The LaBate family has always been big on family reunions. For over 50 years, our extended family met regularly on the last Sunday in July at Northampton Beach in upstate New York, a relatively short drive for most of us who lived in nearby Amsterdam. My Italian grandparents had raised 11 children, and the reunion was always special. Yes, we often saw one another at smaller gatherings for holidays and birthdays and other special events, but our summer gathering was the annual highlight of my youth. We spent the entire day eating, swimming, and playing intergenerational games of wiffleball, volleyball, bocce, and everyone’s favorite — the egg toss. I was truly blessed to experience this family ritual as a child, and I was doubly blessed when I was able to bring my wife and our two daughters many years later.
Ironically, that gigantic reunion gradually faded away when the original 11 siblings began to age and pass away and when some of their children began to spread out geographically and decided they wanted to have smaller gatherings with their own children and grandchildren. Thus, my siblings and I had a bit of a gap for a while until we and our children decided to resurrect the tradition two summers ago at a different location, one that would be somewhat central for all of us in Westchester County, down near the old Tappan Zee Bridge over the Hudson River. Though the location was different and didn’t include a beach, the gatherings again were special, and we were already planning the 2020 event when the virus and the quarantine put everything on hold.
Confined to our homes and not knowing when we’d be able to gather physically, my youngest sister, Jenny, sent out an email that said, “Why don’t we have an online reunion this week to celebrate Mom’s April 1st birthday?” Both Mom and Dad are gone now, yet the idea of seeing one another’s faces again, at least for a short time, appealed to everyone, and most of us connected electronically for a little over an hour.
If you’ve never attended an online meeting, the technology is amazing. The program we used makes it possible for up to 50 people to call in by phone or connect by computer and see one another on the screen and talk. Personally, I’ve become extremely familiar with this program recently because it’s the same program our college is using as we’ve made the full transition to online learning.
Jenny set up the meeting, and her image filled one half of the screen alongside the image of Barbara and me when we were the first to arrive. We shared small talk for a minute or so until the others gradually appeared, and the program added images of the others until we looked like the Brady Bunch or the celebrities on Hollywood Squares. We eventually filled almost a dozen small rectangles, and like any family gathering, the experience was both wonderful and overwhelming.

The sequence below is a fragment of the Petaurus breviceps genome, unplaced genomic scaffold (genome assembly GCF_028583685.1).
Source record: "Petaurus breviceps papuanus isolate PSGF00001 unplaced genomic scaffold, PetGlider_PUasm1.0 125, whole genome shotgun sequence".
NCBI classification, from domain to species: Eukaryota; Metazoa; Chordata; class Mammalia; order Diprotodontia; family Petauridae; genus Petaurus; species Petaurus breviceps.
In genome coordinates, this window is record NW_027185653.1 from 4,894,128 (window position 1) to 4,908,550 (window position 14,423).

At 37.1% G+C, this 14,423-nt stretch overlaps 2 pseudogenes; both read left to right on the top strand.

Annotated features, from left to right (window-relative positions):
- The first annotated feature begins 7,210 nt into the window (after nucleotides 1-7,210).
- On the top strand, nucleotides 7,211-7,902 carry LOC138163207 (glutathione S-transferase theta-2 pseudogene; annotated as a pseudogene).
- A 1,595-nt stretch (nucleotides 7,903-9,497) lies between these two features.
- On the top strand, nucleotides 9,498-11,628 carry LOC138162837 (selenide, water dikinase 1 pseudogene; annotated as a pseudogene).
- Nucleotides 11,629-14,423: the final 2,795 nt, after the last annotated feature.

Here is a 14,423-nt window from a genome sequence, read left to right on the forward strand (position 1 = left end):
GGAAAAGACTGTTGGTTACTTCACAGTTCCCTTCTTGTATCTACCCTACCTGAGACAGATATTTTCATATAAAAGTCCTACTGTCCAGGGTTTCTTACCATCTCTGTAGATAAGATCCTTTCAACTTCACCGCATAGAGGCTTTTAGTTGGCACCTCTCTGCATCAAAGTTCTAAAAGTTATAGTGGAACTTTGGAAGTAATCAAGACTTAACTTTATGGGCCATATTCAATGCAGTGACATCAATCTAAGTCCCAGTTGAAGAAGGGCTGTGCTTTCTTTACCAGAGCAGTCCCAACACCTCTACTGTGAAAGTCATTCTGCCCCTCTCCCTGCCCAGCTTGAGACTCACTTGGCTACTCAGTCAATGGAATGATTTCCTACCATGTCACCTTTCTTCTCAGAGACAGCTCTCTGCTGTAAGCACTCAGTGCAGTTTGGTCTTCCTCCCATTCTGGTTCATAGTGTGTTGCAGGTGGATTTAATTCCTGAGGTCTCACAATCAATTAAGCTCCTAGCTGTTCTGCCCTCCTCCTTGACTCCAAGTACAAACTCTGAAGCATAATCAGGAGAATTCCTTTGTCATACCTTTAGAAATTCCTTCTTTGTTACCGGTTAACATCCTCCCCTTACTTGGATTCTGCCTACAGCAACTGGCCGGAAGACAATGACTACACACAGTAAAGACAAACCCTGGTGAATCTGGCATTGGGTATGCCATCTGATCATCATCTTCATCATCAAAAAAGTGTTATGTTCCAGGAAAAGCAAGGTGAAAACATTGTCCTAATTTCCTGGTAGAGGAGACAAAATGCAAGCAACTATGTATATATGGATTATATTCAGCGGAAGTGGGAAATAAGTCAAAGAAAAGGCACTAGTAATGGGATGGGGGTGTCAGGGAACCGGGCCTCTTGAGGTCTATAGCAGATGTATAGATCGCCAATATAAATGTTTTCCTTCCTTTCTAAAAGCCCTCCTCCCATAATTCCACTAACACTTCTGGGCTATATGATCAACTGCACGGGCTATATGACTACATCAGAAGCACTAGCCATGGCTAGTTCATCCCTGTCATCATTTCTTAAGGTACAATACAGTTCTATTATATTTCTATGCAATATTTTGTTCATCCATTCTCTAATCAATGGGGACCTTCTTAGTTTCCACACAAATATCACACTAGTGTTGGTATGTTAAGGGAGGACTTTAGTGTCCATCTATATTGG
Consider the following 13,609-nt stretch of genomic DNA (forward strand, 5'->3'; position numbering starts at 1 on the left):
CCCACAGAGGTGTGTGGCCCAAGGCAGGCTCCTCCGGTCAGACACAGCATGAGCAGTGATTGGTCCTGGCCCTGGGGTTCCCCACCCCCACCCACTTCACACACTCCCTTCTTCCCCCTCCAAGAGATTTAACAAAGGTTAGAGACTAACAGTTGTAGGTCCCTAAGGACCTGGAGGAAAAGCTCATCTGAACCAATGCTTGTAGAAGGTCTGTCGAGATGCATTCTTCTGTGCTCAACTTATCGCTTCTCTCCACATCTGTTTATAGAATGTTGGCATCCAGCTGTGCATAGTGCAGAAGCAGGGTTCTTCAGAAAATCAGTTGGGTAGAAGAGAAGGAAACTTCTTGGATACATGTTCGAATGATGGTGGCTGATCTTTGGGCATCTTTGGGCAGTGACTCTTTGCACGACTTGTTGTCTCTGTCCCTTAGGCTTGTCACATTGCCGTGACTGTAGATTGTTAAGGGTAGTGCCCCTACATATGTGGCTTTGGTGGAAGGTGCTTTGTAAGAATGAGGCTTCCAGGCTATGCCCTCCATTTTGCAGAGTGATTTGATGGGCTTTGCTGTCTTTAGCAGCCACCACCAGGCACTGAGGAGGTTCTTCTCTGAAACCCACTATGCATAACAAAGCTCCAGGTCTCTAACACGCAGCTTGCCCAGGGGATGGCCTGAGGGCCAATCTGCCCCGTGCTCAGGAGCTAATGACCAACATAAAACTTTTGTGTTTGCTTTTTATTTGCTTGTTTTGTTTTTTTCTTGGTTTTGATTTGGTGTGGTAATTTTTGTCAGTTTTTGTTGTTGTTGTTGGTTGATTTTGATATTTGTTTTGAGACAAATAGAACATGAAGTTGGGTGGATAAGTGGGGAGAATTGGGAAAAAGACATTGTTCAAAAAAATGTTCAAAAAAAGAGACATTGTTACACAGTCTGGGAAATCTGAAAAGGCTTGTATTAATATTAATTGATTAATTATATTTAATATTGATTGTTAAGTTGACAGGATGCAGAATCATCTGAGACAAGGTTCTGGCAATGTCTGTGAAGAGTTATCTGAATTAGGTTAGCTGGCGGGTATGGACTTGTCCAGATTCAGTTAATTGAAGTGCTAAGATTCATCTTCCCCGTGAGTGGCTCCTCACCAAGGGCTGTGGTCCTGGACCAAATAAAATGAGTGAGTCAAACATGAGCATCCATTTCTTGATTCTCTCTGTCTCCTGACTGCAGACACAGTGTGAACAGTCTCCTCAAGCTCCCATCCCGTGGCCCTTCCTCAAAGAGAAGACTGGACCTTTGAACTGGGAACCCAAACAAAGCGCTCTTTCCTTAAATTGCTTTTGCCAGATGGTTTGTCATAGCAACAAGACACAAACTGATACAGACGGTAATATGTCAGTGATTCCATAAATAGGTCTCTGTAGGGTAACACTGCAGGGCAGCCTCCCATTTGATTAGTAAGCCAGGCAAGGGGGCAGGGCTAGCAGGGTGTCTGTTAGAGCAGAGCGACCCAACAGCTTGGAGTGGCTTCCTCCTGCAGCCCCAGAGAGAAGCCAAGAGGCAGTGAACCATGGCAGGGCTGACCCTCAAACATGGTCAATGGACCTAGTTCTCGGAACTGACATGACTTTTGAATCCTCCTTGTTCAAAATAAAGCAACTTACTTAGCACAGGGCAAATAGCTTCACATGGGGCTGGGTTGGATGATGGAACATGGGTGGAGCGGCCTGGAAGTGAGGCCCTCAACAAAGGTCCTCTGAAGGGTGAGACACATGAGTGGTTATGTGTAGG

I looked on in amazement and realized my sisters and I and our spouses really are the “old folks” now, but it was so good to see our children interacting with their cousins and overseeing their little ones. Since we don’t often see these members of that third generation, I thoroughly enjoyed seeing their young, animated faces and their childish antics as we all experienced for the first time this crazy new way of coming together.
The conversation was crazy too. At times, no one knew what to say or whose turn it was to speak. At other times, we were all speaking at once, and no one could hear or understand anything. At times, too, the technology faltered or failed, but even that failure was funny. When one person suggested that “the WiFi connection might be unsteady,” my niece Kyla immediately added that “we might all be a bit unsteady.” You are so right, Kyla.
During the actual conversation, some ate their dinner as we remembered Mom and Dad, we recalled April-Fools-Day pranks we played on Mom, we exchanged Netflix recommendations, and we even heard a few knock-knock jokes. The smiles and laughter were both genuine and uplifting, a welcome addition to the canned laughter we hear on television and a true antidote to the forced isolation that could easily lead us to feel frightened and alone.
As I reflected on our gathering later that evening, I realized that it can’t, of course, replace a real reunion, and I definitely wanted more one-on-one time with everyone, the sort of time we get when we’re unloading coolers or cooking hamburgers or eating dessert side-by-side at a picnic table. But for now, this will have to suffice. We’re already planning another online reunion in the near future, and if you and your family haven’t tried it yet, I definitely recommend the experience as it may help steady your family through these unsteady times.